4. Construct a Thesis Statement
After conducting preliminary research and gathering data , it's important to craft a thesis statement that captures the main idea of your research paper. This statement will serve as the focal point of your analysis, and it helps to organize your thoughts and arguments effectively. Typically placed in the introduction, your thesis statement prepares your readers for the insights you'll present in the rest of the paper. To create a good thesis, ensure that it is in a statement form, not a question. This is essential because it must express your perspective. Also, don’t exaggerate an opinion. For example, don’t say, “ AI is wonderful ” or “ AI is terrible ”. Rather, you should state that “ AI does more good than harm ” or vice versa and give reasons. While writing an academic research paper, it's crucial that you directly address the topic you intend to discuss in your thesis statement. This involves clearly defining and categorizing the information you've gathered to support your argument. Look at the following example:
The Amazon Rain Forest can be saved by Restricting Tourism, Boycotting Products made by Companies Depleting its Resources, and Educating Masses regarding the need to Preserve it.
This statement is good because it provides the main arguments and focuses your study by identifying and demonstrating the reasons for taking that particular position. However, something like “ Is it possible to Save the Amazon Rain Forest? ” is catchy but does not state an opinion, offer reasons, or provide a direction for an investigation. Note that developing an effective thesis is an essential skill that contributes to your knowledge about how to properly write a research paper. Read this resource if you need more details on how to write a thesis statement for a research paper .
5. Build an Outline
One of the crucial steps to writing a research paper is creating an outline. This is vital because it streamlines your work, highlights detailed information for each paragraph and identifies the elements to be included in each section. Besides, it acts as a visual map of your research paper. The structure usually encompasses a thesis statement, basic ideas that will be mentioned in each paragraph, and supporting thoughts under each major theme. But how do you write a research paper outline? Start with your thesis before listing and dividing the subjects to be discussed into major categories and sub-categories. Include sources under each topic. Remember that your sketch must reflect the selected arrangement of your project. Check this research paper outline template to get a better idea on how to properly organize your work.
6. Write the First Research Paper Draft
After completing an outline, you can start to write your research paper first draft. Keep in mind that you can revise or proofread it later. Thus, at this point, don’t be concerned too much with issues such as punctuation, editing, grammar or spelling. Rather, focus on your work’s content based on your outline. In particular, expand the template’s ideas with the information you collected during your initial exploration and elaborate on them. The best way to write a research paper is to organize your project into three sections including an introduction, body, and conclusion. This enables you to put together different pieces into a coherent work.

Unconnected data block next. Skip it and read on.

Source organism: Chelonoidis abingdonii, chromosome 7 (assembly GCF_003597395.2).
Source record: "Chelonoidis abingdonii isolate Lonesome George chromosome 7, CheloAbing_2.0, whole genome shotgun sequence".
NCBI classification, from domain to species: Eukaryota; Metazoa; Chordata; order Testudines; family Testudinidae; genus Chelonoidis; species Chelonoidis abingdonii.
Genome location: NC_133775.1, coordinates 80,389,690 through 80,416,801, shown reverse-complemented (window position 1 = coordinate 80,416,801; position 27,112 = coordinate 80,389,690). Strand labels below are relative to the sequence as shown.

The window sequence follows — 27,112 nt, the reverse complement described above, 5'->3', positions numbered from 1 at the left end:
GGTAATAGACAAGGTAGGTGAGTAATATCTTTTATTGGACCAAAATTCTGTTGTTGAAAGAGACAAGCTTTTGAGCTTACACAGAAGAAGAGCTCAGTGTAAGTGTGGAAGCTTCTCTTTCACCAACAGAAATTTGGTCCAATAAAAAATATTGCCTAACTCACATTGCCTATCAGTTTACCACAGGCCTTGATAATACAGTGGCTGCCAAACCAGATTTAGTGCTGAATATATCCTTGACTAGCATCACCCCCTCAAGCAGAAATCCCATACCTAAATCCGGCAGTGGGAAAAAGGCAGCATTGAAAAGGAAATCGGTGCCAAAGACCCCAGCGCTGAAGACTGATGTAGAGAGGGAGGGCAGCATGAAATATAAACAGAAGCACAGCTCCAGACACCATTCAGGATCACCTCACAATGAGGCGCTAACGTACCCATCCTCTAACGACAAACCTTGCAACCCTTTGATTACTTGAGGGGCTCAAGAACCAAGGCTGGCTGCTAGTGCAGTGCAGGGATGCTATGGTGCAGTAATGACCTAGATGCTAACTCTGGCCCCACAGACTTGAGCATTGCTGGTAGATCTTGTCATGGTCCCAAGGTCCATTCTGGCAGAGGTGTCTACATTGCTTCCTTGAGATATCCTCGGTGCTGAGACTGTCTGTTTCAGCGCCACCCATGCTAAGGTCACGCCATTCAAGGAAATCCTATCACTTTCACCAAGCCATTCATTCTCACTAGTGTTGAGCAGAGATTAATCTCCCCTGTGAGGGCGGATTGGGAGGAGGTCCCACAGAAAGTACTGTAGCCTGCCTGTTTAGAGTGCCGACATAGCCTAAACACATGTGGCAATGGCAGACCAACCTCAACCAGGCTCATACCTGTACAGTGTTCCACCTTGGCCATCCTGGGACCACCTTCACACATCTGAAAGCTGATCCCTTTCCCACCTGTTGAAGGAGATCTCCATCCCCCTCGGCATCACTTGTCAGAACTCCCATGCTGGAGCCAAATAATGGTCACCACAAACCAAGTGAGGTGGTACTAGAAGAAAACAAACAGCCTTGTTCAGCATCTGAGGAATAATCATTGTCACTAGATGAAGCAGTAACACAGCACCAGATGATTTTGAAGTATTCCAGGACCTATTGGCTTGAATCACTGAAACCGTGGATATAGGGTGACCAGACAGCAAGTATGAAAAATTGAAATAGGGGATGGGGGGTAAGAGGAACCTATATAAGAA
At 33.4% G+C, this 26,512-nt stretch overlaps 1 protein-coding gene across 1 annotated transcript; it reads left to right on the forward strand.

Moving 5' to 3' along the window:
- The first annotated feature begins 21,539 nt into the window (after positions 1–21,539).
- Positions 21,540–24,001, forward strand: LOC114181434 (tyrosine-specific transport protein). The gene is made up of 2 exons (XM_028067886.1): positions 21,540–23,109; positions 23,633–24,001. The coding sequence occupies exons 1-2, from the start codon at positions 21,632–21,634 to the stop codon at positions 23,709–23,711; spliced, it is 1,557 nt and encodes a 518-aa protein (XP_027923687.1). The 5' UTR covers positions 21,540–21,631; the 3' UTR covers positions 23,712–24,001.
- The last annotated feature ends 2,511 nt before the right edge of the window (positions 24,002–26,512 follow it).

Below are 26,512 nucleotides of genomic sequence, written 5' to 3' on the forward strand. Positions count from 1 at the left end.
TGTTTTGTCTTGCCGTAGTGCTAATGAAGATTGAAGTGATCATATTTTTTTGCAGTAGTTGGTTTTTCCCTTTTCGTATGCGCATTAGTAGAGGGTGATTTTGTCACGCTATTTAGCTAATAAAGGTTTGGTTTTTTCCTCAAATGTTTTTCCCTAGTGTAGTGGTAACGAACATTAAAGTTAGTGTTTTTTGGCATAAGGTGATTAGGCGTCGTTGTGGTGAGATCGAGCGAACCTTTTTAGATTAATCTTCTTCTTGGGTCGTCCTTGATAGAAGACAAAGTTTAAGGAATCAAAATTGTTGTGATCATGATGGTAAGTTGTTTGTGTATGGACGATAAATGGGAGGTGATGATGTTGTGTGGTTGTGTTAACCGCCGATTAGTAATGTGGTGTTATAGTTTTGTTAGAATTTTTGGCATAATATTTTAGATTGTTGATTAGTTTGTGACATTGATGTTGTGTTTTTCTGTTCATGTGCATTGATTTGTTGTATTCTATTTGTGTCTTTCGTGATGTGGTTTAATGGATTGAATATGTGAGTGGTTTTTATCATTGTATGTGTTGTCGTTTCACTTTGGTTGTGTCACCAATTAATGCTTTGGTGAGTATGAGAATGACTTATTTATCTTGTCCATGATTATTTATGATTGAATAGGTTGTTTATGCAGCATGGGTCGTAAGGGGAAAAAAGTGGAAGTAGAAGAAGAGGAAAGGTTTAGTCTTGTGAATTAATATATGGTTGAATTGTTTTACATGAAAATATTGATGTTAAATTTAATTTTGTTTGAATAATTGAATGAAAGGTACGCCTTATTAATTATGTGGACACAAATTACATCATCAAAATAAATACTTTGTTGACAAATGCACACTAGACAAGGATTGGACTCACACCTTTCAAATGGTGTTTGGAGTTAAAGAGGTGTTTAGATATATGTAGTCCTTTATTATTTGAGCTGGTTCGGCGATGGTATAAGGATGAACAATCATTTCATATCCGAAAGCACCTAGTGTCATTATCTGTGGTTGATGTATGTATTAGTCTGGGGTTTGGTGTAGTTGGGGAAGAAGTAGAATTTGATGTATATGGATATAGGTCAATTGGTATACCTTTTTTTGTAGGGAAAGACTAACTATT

To write an effective research paper you need to compose a decent introductory section. A research paper introduction should include a thesis, a summary of the main ideas, and a hook to engage the reader. To achieve this, you must first grab your audience's attention, provide relevant background information, explain the importance of your work, and present a clear thesis statement. To decide what information to include, use the "what", "why", and "how" questions. Start by identifying the topic and providing context and key concepts. You can also highlight the controversial or critical nature of the topic or your novel insights. Next, explain how your paper is organized and preview the topics to be discussed. By the end of the introduction, your readers should have a clear understanding of what a research paper is written about.
When it comes to writing a research paper, the body paragraphs are where you will discuss your main points and how they relate to one another. As a rule of thumb, this section is divided into several subsections, each covering a specific aspect of your research question. This approach enables you to organize your arguments and evidence in a clear and logical manner. Here is how you can effectively develop each paragraph when you write a research paper:
- Start with a clear topic sentence that introduces the main point of the paragraph.
- Include reliable sources to provide evidence that backs up your argument. Make sure these sources come from reputable books or journals for accuracy and credibility.
- Keep each paragraph focused on one main idea by avoiding any extra information not directly related to your argument.